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Stay Safe on Wet Roads; Esssential Tips for Drivers

The best way to stay safe on the roads when it is wet is to be somewhere warm and dry well away from your car.  As nice as that sounds, unfortunately this isn’t always a practical solution! With heavy rainfalls and sudden downpours common in many parts of the country, it's crucial for motorists to be prepared and equipped with the knowledge to stay safe on wet roads. In this blog post, we'll explore some essential tips for staying safe while driving in wet conditions regardless if you are doing long haul highway driving or making a trip to the shops and back.

Slow Down and Increase Following Distance

When roads are wet, it takes longer for vehicles to come to a stop due to reduced traction. As such, it's essential to reduce your speed and increase the following distance between your vehicle and the one in front of you. This gives you more time to react to sudden stops or obstacles on the road, reducing the risk of collisions.

Maintain Proper Tyre Tread and Pressure

Adequate tyre tread is crucial for maintaining traction on wet roads. Before embarking on a journey, ensure that your tyres have sufficient tread depth and are properly inflated. The legal minimum tread depth in Australia is 1.5 millimeters, but for optimal safety, consider replacing your tyres if the tread depth is approaching this limit.

Avoid Sudden Movements

Sudden movements, such as sharp turns or abrupt braking, can cause loss of control on wet roads. Instead, drive smoothly and anticipate your actions well in advance. Gradually apply the brakes when slowing down and steer gently to maintain control of your vehicle.

Use Your Lights and Wipers

Visibility is often reduced during heavy rainfall, making it essential to use your vehicle's lights and wipers effectively. Turn on your headlights to improve visibility for yourself and other drivers, and ensure that your wipers are in good condition to keep your windshield clear of rainwater. Rain can also cause your windscreen to fog up quickly. Use your demisters and the air conditioner to keep your windows clear.  Good quality windscreen wipers are a must.  Make sure you replace your wipers at least once a year to ensure they are in peak condition when you need them.   

Beware of Aquaplaning and Skidding

Aquaplaning, also known as hydroplaning, can occur when a layer of water builds up between your tyres and the road surface, causing loss of traction. To reduce the risk of aquaplaning, avoid driving through large puddles or standing water, and drive in the tracks of the vehicle ahead, where water may be displaced.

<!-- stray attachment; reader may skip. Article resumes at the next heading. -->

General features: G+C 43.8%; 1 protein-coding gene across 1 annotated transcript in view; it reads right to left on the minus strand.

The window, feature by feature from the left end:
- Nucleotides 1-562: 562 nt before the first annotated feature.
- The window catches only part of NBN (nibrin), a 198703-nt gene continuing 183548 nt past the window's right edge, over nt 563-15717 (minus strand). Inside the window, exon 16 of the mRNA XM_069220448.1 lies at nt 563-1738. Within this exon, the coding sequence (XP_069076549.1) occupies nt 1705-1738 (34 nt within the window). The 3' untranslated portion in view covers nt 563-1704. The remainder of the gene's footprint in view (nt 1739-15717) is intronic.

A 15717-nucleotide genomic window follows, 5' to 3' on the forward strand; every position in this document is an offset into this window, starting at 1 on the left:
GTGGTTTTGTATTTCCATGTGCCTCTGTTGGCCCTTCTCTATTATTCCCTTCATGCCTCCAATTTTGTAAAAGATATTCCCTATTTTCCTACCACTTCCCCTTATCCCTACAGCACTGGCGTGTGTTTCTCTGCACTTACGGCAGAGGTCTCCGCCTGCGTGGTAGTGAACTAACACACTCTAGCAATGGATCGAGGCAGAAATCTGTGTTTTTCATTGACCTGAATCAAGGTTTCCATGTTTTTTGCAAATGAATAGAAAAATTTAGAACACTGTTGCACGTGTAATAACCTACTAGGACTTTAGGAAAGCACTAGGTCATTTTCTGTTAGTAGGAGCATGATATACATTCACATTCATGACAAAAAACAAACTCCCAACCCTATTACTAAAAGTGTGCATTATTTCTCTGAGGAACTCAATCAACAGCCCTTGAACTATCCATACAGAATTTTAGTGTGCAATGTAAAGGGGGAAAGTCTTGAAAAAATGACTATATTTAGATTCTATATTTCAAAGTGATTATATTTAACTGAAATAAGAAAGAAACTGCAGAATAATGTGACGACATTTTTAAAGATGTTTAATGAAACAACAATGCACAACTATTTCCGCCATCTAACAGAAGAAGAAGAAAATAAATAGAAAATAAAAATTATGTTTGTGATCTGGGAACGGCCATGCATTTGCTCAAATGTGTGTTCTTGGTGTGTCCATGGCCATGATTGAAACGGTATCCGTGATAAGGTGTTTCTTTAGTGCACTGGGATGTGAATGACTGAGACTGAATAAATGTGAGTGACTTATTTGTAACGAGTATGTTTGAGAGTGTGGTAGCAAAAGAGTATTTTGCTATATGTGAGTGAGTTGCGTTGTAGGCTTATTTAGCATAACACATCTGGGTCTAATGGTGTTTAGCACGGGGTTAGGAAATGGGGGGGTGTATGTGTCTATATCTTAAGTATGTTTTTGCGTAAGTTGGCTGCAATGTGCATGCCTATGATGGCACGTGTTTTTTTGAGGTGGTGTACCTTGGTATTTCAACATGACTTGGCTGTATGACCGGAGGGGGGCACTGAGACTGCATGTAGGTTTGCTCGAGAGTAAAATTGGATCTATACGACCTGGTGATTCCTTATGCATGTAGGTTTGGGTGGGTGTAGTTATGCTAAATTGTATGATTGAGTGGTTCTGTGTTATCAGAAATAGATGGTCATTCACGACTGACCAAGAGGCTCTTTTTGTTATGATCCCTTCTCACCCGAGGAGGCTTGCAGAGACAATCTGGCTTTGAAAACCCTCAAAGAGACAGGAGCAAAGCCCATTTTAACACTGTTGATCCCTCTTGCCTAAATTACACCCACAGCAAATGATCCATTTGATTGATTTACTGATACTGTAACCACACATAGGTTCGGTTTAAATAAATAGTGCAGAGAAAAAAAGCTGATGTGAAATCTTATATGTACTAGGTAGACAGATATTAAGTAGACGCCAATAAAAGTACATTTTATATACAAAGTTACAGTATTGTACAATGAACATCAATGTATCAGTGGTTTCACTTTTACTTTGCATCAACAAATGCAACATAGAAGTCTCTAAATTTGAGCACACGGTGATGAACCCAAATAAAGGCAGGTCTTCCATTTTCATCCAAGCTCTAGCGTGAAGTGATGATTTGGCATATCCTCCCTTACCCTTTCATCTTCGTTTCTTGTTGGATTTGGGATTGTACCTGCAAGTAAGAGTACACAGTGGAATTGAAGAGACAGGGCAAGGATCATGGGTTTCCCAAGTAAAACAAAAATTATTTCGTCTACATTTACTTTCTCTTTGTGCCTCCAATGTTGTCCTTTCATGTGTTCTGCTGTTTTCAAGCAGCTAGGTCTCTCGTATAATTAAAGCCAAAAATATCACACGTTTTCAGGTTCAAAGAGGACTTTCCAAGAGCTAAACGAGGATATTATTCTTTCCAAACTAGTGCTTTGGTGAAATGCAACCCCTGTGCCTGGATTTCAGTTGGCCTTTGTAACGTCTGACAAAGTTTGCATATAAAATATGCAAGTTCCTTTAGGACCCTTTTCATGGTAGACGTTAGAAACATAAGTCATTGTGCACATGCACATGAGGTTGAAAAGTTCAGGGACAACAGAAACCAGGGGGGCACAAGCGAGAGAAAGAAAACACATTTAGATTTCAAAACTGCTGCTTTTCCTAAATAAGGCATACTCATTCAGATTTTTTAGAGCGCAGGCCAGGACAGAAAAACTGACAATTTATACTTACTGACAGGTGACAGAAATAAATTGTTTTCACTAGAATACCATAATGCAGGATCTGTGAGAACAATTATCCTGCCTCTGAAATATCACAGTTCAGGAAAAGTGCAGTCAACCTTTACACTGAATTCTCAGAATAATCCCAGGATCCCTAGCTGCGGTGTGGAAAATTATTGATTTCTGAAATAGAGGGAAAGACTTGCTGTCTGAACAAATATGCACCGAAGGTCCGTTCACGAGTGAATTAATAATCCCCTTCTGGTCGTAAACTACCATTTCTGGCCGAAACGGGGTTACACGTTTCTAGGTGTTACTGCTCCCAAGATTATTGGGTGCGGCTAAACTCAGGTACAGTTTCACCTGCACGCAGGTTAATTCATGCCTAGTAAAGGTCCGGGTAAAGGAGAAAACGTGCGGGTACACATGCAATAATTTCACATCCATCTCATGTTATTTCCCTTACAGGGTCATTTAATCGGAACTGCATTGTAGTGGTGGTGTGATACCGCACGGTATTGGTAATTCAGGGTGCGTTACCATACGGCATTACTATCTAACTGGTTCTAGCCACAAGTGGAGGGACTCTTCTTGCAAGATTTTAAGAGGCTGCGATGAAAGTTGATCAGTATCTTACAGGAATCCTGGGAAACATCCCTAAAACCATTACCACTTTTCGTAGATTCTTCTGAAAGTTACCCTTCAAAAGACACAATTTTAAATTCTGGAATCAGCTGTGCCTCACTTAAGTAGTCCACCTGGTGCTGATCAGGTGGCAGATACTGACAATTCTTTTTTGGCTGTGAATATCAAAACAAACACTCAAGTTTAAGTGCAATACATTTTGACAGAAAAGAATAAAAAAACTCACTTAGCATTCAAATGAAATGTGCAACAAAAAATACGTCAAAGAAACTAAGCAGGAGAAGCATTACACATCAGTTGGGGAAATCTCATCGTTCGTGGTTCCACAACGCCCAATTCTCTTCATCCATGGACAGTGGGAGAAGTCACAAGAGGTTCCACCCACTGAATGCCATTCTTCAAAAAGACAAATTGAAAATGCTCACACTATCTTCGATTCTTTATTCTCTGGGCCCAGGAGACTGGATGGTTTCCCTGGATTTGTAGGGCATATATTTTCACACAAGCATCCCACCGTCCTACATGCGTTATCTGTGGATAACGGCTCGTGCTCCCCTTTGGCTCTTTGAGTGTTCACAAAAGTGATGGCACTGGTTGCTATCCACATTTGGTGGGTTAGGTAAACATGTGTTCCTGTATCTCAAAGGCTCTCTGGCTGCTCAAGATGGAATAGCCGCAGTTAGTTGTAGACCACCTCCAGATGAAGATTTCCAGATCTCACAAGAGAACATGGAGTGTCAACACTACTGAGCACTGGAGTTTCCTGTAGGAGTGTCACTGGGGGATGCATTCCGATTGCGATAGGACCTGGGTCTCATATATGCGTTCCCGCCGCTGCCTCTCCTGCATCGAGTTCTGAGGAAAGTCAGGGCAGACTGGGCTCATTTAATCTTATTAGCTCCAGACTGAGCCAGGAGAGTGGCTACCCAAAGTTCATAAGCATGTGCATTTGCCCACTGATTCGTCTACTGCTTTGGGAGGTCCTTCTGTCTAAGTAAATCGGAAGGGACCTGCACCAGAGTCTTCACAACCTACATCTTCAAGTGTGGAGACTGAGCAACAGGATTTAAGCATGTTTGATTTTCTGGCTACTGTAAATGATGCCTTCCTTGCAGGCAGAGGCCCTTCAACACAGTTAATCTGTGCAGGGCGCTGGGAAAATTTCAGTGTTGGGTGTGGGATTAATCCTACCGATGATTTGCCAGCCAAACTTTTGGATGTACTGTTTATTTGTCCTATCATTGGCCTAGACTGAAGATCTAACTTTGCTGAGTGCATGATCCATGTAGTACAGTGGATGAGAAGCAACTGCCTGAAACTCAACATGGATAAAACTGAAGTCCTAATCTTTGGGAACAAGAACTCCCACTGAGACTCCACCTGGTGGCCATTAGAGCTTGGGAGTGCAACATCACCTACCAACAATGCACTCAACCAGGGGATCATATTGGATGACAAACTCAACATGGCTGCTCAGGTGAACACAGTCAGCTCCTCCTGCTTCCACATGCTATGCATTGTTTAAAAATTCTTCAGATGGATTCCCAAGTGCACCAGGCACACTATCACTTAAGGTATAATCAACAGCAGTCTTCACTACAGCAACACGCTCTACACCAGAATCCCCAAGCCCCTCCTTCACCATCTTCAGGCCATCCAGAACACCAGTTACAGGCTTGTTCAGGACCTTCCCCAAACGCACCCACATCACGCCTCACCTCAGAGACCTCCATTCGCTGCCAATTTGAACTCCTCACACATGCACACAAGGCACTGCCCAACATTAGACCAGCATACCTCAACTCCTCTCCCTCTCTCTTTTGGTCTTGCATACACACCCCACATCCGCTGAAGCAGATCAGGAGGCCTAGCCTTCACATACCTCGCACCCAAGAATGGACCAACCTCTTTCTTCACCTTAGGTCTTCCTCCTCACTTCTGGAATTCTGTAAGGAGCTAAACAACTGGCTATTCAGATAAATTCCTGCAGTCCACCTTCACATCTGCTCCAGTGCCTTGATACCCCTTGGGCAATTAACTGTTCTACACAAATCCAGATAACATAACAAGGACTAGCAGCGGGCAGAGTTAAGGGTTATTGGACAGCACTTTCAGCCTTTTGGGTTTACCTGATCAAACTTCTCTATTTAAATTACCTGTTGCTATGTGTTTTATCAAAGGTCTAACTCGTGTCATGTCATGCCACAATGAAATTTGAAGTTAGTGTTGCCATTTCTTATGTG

If you happen to find yourself in a skid, try not to panic and stamp on the brakes.  Just gently ease your foot off the accelerator and steer in the direction you want the car to go. 

Stay Informed and Plan Ahead

Before setting out on a journey, check weather forecasts and road conditions to anticipate potential hazards. If heavy rainfall is expected, consider delaying your trip or choosing alternative routes with less traffic or better drainage. It is better to be a few minutes late than dealing with the inconvenient aftermath of an accident.  Slow down and leave even more distance between you and the vehicle in front, even more so if this is a truck or a bus.  

Pull Over

If the rain gets that bad that you feel it is unsafe to continue, pull over until it has eased.  Make sure that you are easy to see and well away from the road.  Put your hazard lights on to keep you visible to other drivers.

Stay Focused and Avoid Distractions

Driving in wet conditions requires heightened concentration and focus. Minimise distractions inside your vehicle, such as using mobile phones or adjusting music, to ensure that your attention remains on the road at all times.

Conclusion

Finally, make sure your car is safely maintained.  A regular service can pick up mechanical issues that might compound the safety problems that comes with driving in the rain.

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